MTN’s business in Ghana, the mobile operator’s fourth-largest market, grew earnings by more than a third in the three months to end-March.

Ghana has been a steady growth driver for MTN, which has had to contend with economic and regulatory troubles in its three largest markets — Nigeria, SA and Iran. 

The West African nation accounts for about 9% of MTN’s total revenues, and is the network operator’s largest mobile money market by subscribers.

PODCAST | Consumers are fed up with Telcos

Subscribe: | Spotify | Apple Podcasts | Pocket Casts |

“MTN Ghana delivered a solid performance for the quarter,” the group said on Monday. 

Service revenue rose 21.9% compared with the same quarter a year before, as voice revenues climbed 20.3%, data revenues grew 22.3% and mobile financial services revenues surged 51%.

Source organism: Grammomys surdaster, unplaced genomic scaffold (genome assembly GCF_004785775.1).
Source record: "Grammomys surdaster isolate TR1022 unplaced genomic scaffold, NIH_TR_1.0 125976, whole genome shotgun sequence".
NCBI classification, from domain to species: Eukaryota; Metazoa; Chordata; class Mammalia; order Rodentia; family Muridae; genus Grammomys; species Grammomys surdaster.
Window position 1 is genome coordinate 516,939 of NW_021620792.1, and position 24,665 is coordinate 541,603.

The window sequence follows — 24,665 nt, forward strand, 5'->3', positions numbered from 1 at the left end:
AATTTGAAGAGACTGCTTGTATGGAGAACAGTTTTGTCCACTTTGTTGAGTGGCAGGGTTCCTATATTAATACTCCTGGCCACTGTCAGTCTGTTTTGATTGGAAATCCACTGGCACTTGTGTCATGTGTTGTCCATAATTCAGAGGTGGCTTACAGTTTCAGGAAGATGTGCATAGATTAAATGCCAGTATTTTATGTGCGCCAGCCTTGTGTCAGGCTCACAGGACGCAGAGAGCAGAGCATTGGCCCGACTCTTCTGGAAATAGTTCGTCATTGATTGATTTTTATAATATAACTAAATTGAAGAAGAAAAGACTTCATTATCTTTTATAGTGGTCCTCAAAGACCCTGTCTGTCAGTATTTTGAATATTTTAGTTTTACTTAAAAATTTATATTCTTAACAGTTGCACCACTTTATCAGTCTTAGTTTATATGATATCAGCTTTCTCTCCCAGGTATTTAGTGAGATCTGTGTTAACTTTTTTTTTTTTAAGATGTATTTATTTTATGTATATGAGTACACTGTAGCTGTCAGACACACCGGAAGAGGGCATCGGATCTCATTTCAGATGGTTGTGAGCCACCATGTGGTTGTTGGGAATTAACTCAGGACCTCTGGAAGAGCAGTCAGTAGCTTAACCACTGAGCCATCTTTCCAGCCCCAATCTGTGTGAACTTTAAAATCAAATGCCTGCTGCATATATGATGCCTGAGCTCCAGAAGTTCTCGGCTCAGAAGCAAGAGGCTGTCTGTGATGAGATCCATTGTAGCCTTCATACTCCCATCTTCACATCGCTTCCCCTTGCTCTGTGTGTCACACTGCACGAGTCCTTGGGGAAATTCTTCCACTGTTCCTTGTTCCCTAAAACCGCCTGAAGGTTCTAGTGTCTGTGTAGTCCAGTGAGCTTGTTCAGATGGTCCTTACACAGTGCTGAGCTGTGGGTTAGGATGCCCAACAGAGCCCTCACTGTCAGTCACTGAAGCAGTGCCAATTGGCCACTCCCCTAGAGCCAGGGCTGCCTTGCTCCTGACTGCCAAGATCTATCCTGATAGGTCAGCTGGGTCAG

Earnings before interest, tax, depreciation and amortisation (ebitda) rose 38.6%.

Subscriber numbers grew to 20.8-million, from 18.6-million, MTN said.

Active data subscriber numbers more than doubled to 14.3-million, and the number of mobile money users rose to 9.9-million from 8.4-million.

In 2018, MTN Ghana grew service revenues by 23.5% and ebitda grew 16.5% to 1.6-billion Ghanaian cedi.

MTN’s shares, which fell below R70 in September 2018 after the operator was slapped with two hefty fines in Nigeria, closed at R104 last week.

Sentiment towards the group has improved since MTN resolved a tussle with Nigeria’s central bank — a fine was reduced from $8.1bn to $53m — and the company set itself bullish financial targets.

In March, MTN raised its medium-term target for service revenue growth to “double digits”, and said adjusted return on equity should improve from 11.5% in 2018 to above 20% over time.

Meanwhile, MTN’s business in Iran faces a difficult few years. 

The International Monetary Fund (IMF) said in a report on Monday Iran’s economy was likely to shrink by 6% in 2019. In 2020, growth would come in at just 0.2%.

This after the US reimposed sanctions on the Middle Eastern nation, fuelling its currency devaluation crisis.

The IMF also said Iran’s consumer prices would probably rise by 37.2% in 2019 and 31% in 2020.

MTN does not expect it will be able to repatriate cash from Iran for some time.